Thursday, October 4, 2012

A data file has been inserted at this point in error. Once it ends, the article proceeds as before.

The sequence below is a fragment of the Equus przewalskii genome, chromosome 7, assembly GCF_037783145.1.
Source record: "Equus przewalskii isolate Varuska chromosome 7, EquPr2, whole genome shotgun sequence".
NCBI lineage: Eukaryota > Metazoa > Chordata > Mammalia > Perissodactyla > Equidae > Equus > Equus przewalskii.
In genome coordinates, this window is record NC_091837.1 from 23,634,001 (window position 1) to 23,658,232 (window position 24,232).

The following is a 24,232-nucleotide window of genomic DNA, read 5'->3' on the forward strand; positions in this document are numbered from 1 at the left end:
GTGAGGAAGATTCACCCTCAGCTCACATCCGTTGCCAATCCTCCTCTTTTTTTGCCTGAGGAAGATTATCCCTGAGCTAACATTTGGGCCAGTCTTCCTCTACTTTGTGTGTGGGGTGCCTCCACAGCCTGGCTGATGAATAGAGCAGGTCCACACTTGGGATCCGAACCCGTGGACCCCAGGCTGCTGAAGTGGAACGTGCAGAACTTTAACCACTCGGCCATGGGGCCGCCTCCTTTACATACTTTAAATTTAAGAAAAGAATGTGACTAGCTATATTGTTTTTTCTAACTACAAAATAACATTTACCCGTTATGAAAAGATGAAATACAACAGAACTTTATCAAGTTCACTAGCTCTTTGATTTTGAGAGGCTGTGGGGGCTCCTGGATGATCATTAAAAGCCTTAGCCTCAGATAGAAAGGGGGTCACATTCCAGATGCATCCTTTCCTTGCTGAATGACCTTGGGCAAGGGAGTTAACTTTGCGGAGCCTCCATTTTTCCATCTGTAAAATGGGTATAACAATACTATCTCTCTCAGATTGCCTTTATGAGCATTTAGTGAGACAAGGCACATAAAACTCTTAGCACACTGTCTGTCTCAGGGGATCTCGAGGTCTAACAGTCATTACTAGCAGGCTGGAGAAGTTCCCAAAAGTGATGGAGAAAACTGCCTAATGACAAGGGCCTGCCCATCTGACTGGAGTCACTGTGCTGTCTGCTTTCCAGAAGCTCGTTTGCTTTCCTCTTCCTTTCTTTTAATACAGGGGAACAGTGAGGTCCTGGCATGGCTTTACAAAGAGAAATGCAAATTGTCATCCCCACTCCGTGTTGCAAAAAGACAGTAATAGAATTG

Alcohol and tobacco were readily available while I was growing up.  My Mother and Father both smoked between one to two packs of cigarettes daily and frequently had a couple of mixed drinks at night between coming home from work and dinner time.  Just about all my Aunts and Uncles had the same habits.  I had a part-time job at a country club as a teenager, where again I was surrounded by adults who smoked and drank, oftentimes over indulging. I worked part-time after school and full time on weekends and throughout the summer.  When I was 16 and old enough to drive, my work assignment was least critical, and I was selected to drive anyone home anyone who was too drunk to drive themselves.  Kenny Henderson was a funny little old man who arrived between 9 and 10 am every Saturday and Sunday to play a round of golf with his buddies.  He would mostly wait until after he had played before he would sit in the bar in the afternoon and drink, but some days he would start right in at 10 am.  When somebody determined that it was not safe for him to drive, they would walk him to my car and send me to his house where I met his wife.  The first time this happened, she was embarrassed, but said thank you.  Every time after that, she was so angry at Kenny that I just wanted to get out of there as fast as I could.  This education was much more than I ever received observing my parents, aunts and uncles drink, and much more pertinent than what was covered in 7th grade health class.  One year later, my Father passed away from lung cancer.  After many years of on and off trying to quit smoking, my Mother quit on the spot after viewing the x-ray of the tumor, the size of a quarter on my Father's left lung.  These two experiences made me determined to never let any substance rule my life.  Four years later, after transferring to BYU without being a member of the church, I heard about the word of wisdom for the first time.  It was the first of many new principles I'd be learning that made perfect sense. RW